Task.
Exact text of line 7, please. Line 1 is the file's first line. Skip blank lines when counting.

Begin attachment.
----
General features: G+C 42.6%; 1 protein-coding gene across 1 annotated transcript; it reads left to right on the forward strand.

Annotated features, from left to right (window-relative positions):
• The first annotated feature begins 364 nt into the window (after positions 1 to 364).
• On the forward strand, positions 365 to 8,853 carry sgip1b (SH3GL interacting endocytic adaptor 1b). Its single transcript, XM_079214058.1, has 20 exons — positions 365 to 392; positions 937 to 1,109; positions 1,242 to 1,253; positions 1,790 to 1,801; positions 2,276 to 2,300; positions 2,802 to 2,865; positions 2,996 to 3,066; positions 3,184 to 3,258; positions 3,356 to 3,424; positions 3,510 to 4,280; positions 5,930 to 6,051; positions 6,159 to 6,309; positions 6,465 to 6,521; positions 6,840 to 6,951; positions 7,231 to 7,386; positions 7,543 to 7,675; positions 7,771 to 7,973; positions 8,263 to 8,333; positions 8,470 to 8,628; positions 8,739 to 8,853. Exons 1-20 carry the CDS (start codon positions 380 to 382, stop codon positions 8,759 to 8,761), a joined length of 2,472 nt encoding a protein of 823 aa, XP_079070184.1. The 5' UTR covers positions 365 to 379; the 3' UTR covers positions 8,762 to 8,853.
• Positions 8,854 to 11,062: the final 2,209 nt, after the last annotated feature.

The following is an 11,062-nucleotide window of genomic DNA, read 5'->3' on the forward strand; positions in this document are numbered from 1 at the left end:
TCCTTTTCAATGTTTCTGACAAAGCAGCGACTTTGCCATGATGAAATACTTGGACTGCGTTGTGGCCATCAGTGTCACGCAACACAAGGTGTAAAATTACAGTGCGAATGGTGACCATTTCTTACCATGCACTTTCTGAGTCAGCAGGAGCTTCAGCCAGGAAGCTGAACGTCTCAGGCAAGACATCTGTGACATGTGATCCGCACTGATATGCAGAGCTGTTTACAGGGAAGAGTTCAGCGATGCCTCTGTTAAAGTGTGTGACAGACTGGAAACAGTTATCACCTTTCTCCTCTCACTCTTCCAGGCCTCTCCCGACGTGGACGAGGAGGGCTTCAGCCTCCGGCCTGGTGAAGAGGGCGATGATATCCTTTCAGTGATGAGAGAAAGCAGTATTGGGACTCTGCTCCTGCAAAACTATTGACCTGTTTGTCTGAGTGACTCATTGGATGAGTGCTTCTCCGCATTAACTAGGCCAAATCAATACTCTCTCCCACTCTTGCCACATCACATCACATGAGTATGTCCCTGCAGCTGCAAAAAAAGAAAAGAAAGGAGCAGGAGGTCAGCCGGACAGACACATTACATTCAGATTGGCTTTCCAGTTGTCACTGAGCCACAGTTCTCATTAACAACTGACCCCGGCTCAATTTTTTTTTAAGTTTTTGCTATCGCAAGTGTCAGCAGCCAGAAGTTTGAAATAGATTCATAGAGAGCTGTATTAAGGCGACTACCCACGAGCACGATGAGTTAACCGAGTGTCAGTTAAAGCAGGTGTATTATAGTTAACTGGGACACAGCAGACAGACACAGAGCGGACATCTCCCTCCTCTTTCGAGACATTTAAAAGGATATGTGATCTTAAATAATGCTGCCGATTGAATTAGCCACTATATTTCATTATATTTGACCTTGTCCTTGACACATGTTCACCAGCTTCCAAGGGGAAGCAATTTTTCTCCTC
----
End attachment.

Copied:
TCCTTTTCAATGTTTCTGACAAAGCAGCGACTTTGCCATGATGAAATACTTGGACTGCGTTGTGGCCATCAGTGTCACGCAACACAAGGTGTAAAATTACAGTGCGAATGGTGACCATTTCTTACCATGCACTTTCTGAGTCAGCAGGAGCTTCAGCCAGGAAGCTGAACGTCTCAGGCAAGACATCTGTGACATGTGATCCGCACTGATATGCAGAGCTGTTTACAGGGAAGAGTTCAGCGATGCCTCTGTTAAAGTGTGTGACAGACTGGAAACAGTTATCACCTTTCTCCTCTCACTCTTCCAGGCCTCTCCCGACGTGGACGAGGAGGGCTTCAGCCTCCGGCCTGGTGAAGAGGGCGATGATATCCTTTCAGTGATGAGAGAAAGCAGTATTGGGACTCTGCTCCTGCAAAACTATTGACCTGTTTGTCTGAGTGACTCATTGGATGAGTGCTTCTCCGCATTAACTAGGCCAAATCAATACTCTCTCCCACTCTTGCCACATCACATCACATGAGTATGTCCCTGCAGCTGCAAAAAAAGAAAAGAAAGGAGCAGGAGGTCAGCCGGACAGACACATTACATTCAGATTGGCTTTCCAGTTGTCACTGAGCCACAGTTCTCATTAACAACTGACCCCGGCTCAATTTTTTTTTAAGTTTTTGCTATCGCAAGTGTCAGCAGCCAGAAGTTTGAAATAGATTCATAGAGAGCTGTATTAAGGCGACTACCCACGAGCACGATGAGTTAACCGAGTGTCAGTTAAAGCAGGTGTATTATAGTTAACTGGGACACAGCAGACAGACACAGAGCGGACATCTCCCTCCTCTTTCGAGACATTTAAAAGGATATGTGATCTTAAATAATGCTGCCGATTGAATTAGCCACTATATTTCATTATATTTGACCTTGTCCTTGACACATGTTCACCAGCTTCCAAGGGGAAGCAATTTTTCTCCTC